After World War II, gratitude and true affection for the United States was at an all-time high throughout Asia. Conversely, strong resentment bordering on hatred was directed at Japan. There was never a greater opportunity for American business to capture economically a vast and intrinsically rich market for our goods and services.

Today, American-inspired dress designs are worn everywhere in Asia to the sound of American music. Our soft drinks and fast-food outlets abound. Asians like our culture and want to share in it, but one is hard-pressed to see an American automobile. Why did Coca Cola pursue this market and General Motors elect to ignore it? Obviously, it was a deliberate decision of management.

There are, of course, important exceptions. American farms established Asian programs without which our trade balance would be substantially worsened.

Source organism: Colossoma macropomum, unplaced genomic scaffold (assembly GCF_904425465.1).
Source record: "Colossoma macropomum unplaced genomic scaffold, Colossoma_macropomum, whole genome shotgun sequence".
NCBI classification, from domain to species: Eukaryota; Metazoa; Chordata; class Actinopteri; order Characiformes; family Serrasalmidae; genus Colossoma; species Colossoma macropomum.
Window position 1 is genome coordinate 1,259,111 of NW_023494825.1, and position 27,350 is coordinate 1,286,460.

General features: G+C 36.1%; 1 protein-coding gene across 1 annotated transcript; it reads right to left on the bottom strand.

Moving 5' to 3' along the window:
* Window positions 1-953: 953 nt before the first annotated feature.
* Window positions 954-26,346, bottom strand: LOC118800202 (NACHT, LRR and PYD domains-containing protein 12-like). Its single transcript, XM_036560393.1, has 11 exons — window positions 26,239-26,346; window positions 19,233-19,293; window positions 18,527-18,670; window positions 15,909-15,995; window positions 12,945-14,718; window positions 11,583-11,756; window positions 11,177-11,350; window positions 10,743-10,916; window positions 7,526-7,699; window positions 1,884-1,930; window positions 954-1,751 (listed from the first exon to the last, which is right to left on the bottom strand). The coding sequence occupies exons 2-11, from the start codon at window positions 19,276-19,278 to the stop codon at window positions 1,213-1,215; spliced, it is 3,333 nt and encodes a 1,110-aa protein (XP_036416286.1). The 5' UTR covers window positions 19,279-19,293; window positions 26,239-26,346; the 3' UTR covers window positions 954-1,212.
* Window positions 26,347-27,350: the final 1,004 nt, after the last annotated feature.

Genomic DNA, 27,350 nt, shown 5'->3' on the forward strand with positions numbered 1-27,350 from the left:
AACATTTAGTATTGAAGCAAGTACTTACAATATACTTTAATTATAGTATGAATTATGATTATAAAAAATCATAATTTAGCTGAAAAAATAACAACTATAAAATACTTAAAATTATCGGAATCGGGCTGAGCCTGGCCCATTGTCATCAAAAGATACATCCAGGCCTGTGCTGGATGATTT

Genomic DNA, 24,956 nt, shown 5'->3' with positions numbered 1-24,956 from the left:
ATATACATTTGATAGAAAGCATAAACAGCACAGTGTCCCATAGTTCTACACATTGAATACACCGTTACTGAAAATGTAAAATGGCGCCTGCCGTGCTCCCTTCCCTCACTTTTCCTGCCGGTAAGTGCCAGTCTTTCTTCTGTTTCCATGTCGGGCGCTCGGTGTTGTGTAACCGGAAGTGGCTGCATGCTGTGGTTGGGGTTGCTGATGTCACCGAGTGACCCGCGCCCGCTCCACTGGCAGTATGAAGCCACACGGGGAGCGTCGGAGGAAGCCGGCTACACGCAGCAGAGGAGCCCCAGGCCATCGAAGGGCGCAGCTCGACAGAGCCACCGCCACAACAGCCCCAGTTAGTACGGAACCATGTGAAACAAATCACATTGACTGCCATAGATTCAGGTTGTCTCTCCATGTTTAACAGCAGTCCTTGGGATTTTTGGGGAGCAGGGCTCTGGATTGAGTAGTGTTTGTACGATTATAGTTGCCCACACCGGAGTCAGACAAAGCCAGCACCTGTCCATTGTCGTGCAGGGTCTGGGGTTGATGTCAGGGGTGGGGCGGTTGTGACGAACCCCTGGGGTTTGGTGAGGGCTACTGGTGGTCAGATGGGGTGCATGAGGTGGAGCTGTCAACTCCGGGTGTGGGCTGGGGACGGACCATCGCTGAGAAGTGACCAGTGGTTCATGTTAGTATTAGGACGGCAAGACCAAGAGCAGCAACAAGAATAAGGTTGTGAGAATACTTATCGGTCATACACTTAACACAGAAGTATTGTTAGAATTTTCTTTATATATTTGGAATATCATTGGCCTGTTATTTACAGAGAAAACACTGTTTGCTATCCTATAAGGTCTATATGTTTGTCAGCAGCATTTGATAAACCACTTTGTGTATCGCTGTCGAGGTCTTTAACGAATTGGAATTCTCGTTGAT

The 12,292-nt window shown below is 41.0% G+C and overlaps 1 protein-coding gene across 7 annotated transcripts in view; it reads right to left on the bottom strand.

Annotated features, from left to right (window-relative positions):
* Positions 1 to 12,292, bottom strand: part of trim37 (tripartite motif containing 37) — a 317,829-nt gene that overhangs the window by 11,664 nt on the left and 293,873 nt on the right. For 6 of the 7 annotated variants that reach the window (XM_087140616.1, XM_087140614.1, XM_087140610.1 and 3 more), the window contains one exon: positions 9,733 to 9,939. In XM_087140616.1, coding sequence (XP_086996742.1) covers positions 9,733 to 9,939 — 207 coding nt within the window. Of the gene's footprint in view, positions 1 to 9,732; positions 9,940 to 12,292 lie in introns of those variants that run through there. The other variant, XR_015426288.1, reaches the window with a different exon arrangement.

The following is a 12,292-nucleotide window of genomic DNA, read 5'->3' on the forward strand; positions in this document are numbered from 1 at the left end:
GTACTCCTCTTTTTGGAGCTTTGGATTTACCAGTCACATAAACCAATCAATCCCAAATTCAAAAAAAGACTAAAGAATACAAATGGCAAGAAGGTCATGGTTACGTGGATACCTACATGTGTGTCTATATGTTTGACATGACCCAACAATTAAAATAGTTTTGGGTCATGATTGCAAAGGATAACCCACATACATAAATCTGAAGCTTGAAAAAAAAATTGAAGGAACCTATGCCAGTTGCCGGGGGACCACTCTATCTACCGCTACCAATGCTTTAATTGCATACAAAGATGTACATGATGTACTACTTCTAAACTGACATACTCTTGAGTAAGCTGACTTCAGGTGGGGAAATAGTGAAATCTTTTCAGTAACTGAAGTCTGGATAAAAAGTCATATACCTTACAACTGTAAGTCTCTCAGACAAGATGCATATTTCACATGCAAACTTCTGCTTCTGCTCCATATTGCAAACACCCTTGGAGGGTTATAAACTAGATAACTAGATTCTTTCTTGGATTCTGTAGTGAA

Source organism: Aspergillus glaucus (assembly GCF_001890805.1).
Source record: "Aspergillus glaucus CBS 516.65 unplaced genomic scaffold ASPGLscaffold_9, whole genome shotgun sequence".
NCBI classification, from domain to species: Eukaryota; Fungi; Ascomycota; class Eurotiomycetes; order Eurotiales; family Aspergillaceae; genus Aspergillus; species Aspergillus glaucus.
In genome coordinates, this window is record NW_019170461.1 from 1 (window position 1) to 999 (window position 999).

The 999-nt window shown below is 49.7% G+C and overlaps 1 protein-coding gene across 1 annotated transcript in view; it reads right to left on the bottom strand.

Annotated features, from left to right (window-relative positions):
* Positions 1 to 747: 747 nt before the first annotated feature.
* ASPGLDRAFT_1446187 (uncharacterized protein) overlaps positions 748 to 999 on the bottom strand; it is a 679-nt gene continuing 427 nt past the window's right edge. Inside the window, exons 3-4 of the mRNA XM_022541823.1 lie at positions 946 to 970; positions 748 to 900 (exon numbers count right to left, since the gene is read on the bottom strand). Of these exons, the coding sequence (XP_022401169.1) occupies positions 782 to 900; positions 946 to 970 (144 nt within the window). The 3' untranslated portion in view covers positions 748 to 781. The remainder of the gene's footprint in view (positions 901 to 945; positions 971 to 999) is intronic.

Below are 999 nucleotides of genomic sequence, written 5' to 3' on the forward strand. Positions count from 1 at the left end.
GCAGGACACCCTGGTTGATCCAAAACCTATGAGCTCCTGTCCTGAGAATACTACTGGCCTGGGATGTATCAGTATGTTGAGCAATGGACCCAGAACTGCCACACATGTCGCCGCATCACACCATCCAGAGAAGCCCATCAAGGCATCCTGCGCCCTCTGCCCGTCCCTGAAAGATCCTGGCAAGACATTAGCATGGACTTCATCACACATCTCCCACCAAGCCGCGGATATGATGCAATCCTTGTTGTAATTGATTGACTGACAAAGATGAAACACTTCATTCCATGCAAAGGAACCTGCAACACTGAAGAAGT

Key industry took the position if Asians wanted to purchase our products, they must accept the American version which was too frequently not suitable. Product design to accommodate the market was not initiated, for an opinion pervaded that what was right for America was right for Asia.

The Japanese understood products must be tailored for different markets. With thoroughness and patience with long-term results, they have captured economically what they lost militarily.

On my first visit to Jakarta, I saw many strange looking vehicles. They looked like a child's coaster; but, of course, larger. With seats in front and open carrying space behind, they were run by a low-powered engine ... funny looking by our standards but handsome by Indonesia's need for inexpensive transportation. These were manufactured by the Japanese exclusively for this market, one America didn't try to accommodate.

Frequently expressed by American industry was the U.S. market alone was sufficient to achieve satisfactory sales and profit. Overlooked was that Asian products would invade America with outstanding success, and the U.S. industry's share of the domestic market would seriously erode without the offset of greater foreign sales.